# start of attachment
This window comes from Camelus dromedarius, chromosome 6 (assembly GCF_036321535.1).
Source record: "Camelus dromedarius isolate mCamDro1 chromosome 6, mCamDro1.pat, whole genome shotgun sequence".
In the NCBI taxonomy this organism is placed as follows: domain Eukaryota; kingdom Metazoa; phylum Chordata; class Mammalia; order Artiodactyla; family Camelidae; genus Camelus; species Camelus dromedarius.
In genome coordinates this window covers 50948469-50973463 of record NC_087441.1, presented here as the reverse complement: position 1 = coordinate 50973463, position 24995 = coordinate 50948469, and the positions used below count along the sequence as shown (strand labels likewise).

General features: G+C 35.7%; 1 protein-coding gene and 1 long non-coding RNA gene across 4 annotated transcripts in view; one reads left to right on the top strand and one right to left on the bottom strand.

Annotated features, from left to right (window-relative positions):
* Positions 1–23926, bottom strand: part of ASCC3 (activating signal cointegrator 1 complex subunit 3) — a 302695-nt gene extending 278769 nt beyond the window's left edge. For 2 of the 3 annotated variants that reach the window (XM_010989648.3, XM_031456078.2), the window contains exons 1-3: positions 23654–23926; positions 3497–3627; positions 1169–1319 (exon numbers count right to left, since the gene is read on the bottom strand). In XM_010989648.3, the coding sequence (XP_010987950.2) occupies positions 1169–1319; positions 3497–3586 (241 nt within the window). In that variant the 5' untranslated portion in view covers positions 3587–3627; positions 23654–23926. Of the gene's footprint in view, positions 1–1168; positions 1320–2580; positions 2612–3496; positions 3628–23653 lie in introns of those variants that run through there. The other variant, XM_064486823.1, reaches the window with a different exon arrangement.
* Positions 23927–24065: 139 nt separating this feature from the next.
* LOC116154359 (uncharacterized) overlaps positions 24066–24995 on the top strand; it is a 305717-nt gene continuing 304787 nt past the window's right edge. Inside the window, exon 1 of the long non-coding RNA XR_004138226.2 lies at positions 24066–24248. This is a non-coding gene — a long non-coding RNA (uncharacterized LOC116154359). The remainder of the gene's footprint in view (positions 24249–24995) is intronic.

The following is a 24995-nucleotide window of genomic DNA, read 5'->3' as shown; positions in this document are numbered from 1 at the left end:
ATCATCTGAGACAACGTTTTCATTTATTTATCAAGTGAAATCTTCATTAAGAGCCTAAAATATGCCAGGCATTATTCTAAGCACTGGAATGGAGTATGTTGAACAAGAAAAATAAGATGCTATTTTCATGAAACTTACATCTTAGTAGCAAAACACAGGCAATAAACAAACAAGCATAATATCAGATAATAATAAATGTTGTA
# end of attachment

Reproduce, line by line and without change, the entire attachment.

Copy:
This window comes from Camelus dromedarius, chromosome 6 (assembly GCF_036321535.1).
Source record: "Camelus dromedarius isolate mCamDro1 chromosome 6, mCamDro1.pat, whole genome shotgun sequence".
In the NCBI taxonomy this organism is placed as follows: domain Eukaryota; kingdom Metazoa; phylum Chordata; class Mammalia; order Artiodactyla; family Camelidae; genus Camelus; species Camelus dromedarius.
In genome coordinates this window covers 50948469-50973463 of record NC_087441.1, presented here as the reverse complement: position 1 = coordinate 50973463, position 24995 = coordinate 50948469, and the positions used below count along the sequence as shown (strand labels likewise).

General features: G+C 35.7%; 1 protein-coding gene and 1 long non-coding RNA gene across 4 annotated transcripts in view; one reads left to right on the top strand and one right to left on the bottom strand.

Annotated features, from left to right (window-relative positions):
* Positions 1–23926, bottom strand: part of ASCC3 (activating signal cointegrator 1 complex subunit 3) — a 302695-nt gene extending 278769 nt beyond the window's left edge. For 2 of the 3 annotated variants that reach the window (XM_010989648.3, XM_031456078.2), the window contains exons 1-3: positions 23654–23926; positions 3497–3627; positions 1169–1319 (exon numbers count right to left, since the gene is read on the bottom strand). In XM_010989648.3, the coding sequence (XP_010987950.2) occupies positions 1169–1319; positions 3497–3586 (241 nt within the window). In that variant the 5' untranslated portion in view covers positions 3587–3627; positions 23654–23926. Of the gene's footprint in view, positions 1–1168; positions 1320–2580; positions 2612–3496; positions 3628–23653 lie in introns of those variants that run through there. The other variant, XM_064486823.1, reaches the window with a different exon arrangement.
* Positions 23927–24065: 139 nt separating this feature from the next.
* LOC116154359 (uncharacterized) overlaps positions 24066–24995 on the top strand; it is a 305717-nt gene continuing 304787 nt past the window's right edge. Inside the window, exon 1 of the long non-coding RNA XR_004138226.2 lies at positions 24066–24248. This is a non-coding gene — a long non-coding RNA (uncharacterized LOC116154359). The remainder of the gene's footprint in view (positions 24249–24995) is intronic.

The following is a 24995-nucleotide window of genomic DNA, read 5'->3' as shown; positions in this document are numbered from 1 at the left end:
ATCATCTGAGACAACGTTTTCATTTATTTATCAAGTGAAATCTTCATTAAGAGCCTAAAATATGCCAGGCATTATTCTAAGCACTGGAATGGAGTATGTTGAACAAGAAAAATAAGATGCTATTTTCATGAAACTTACATCTTAGTAGCAAAACACAGGCAATAAACAAACAAGCATAATATCAGATAATAATAAATGTTGTA